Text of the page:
I am a devoted friend, a loving daughter, and a supportive sister.

I am not, however, a mother.

At 20-years-old I’m still figuring me out, finding my own little place in this big world. But when people meet my mother, they make the connection.

There’s no denying it: I am my mother’s daughter.

Left: my mom // Right: me

We’re incredibly alike at heart – always the one to leave little gifts for friends or pick up the phone to check in when someone’s hurting.

She taught me how to encourage people, to love them through the little things in big ways – even when that’s just writing a quick note to show they’re on my mind.

My mom is incredibly involved at church and is always the first to volunteer to help. She works full-time while homeschooling my three younger brothers. She serves on different committees and I honestly don’t believe that she sleeps.

She’s shown me what it means to dive in and dig in. She balances so many plates without letting anything fall.

When I have a bad day or a big test coming up, I can count on my mom to text me. Spanish isn’t her thing (at all) but she pretends it is, just so she can text me before a test and connect with me. Half the time she doesn’t even know what she’s saying, but she tries and I notice. When I get a good grade on a hard test or when I’m chosen for positions on campus, I know she’ll be most excited for me.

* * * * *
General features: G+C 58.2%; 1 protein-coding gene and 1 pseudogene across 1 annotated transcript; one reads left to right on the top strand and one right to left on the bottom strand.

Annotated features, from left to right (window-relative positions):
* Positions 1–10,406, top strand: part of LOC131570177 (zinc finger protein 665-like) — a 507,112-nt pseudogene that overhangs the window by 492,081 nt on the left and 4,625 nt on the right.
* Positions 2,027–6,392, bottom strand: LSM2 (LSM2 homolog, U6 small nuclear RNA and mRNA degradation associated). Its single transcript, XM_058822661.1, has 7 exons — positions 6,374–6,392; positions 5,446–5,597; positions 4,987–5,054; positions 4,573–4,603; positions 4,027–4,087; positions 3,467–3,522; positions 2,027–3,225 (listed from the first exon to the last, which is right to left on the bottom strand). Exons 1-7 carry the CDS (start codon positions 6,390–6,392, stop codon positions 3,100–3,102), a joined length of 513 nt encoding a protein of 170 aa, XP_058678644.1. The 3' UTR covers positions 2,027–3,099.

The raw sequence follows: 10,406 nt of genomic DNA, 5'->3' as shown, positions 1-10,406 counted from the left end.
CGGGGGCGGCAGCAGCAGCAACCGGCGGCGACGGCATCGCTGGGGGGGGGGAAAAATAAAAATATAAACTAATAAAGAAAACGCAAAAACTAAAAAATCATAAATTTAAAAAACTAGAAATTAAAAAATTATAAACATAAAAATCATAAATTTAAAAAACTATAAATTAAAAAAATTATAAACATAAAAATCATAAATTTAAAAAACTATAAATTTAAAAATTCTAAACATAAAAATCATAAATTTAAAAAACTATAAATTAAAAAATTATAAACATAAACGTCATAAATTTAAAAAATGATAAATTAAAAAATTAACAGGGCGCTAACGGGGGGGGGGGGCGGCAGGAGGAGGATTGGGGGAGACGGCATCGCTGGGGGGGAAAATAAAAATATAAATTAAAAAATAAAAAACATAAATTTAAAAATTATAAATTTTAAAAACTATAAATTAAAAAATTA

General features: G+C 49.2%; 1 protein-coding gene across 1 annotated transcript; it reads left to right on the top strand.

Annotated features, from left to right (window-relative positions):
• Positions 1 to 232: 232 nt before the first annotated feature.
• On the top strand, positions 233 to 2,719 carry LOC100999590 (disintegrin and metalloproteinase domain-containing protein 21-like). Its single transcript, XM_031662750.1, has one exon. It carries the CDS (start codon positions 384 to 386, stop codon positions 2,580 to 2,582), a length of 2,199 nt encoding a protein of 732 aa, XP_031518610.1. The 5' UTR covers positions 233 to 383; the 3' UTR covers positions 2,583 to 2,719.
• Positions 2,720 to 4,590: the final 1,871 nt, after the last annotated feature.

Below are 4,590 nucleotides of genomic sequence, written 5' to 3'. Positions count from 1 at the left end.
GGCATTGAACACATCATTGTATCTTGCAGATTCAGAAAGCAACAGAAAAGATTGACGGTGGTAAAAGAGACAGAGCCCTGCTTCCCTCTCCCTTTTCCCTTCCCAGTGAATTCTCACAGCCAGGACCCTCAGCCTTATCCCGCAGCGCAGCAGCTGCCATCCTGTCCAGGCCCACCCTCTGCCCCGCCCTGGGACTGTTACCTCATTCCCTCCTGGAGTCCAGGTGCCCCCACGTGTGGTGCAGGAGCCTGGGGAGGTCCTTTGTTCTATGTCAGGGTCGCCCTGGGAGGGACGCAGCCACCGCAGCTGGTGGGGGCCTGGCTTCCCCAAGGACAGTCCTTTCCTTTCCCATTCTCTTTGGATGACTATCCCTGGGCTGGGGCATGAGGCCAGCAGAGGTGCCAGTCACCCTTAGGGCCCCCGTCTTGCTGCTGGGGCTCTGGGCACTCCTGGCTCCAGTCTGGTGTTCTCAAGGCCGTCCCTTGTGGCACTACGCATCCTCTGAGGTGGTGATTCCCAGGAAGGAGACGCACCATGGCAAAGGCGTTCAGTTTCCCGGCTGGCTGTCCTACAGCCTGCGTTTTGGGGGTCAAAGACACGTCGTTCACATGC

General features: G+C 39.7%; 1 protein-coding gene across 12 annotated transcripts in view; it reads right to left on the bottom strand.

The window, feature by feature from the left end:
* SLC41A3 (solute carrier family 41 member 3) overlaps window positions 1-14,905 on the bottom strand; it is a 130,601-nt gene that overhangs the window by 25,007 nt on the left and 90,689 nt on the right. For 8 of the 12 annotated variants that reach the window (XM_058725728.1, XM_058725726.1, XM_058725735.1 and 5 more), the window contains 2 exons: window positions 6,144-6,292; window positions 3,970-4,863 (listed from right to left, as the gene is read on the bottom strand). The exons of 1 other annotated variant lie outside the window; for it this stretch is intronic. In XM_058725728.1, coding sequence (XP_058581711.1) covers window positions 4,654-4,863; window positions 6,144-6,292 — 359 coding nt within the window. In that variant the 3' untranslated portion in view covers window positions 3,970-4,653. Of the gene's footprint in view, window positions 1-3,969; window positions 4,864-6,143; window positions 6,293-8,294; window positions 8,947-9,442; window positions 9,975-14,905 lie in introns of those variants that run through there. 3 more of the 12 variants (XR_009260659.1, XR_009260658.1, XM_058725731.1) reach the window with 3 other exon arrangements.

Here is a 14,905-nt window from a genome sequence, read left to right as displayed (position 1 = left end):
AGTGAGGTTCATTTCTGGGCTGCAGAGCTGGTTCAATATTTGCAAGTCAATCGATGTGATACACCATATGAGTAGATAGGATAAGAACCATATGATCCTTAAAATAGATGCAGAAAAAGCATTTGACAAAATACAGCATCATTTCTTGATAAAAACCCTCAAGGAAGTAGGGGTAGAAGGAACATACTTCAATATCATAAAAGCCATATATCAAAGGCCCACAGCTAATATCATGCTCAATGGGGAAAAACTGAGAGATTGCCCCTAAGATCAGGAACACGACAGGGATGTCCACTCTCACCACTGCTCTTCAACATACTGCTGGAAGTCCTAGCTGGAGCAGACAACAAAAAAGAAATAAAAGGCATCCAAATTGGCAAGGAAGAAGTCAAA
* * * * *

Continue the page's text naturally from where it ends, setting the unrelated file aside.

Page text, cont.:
My mom is my biggest cheerleader. I’m entering my third year of college and we’re still twelve hours apart, but sometimes it’s like she’s in the room. I know the way she speaks, how her voice rises with certain phrases.

A few weeks ago I found out that I’ll be editor of a publication at my college this next year, and when my mom found out she messaged me saying, “SHUT UP!!! No way!!! That’s so awesome!”

It was like she was sitting across from me. The distance faded because I could picture her expression, hear the words as if they came straight out of her mouth. Our relationship is one filled with talk of food and awkward funny moments through texting.

No matter the distance, my mom is my mom. We don’t always get along and we’re both incredibly stubborn, but so much of who I am is because of her.

I don’t always say thank you – and your children might not either – but we’re watching and we’re learning by how you live your life.

I went through that stage of thinking the most “uncool” thing would be to turn out like my mother, but now when people meet my mom and say we’re so alike…

It’s a compliment.

My mom is hilarious and pretty cool, and that’s good with me because I am my mother’s daughter.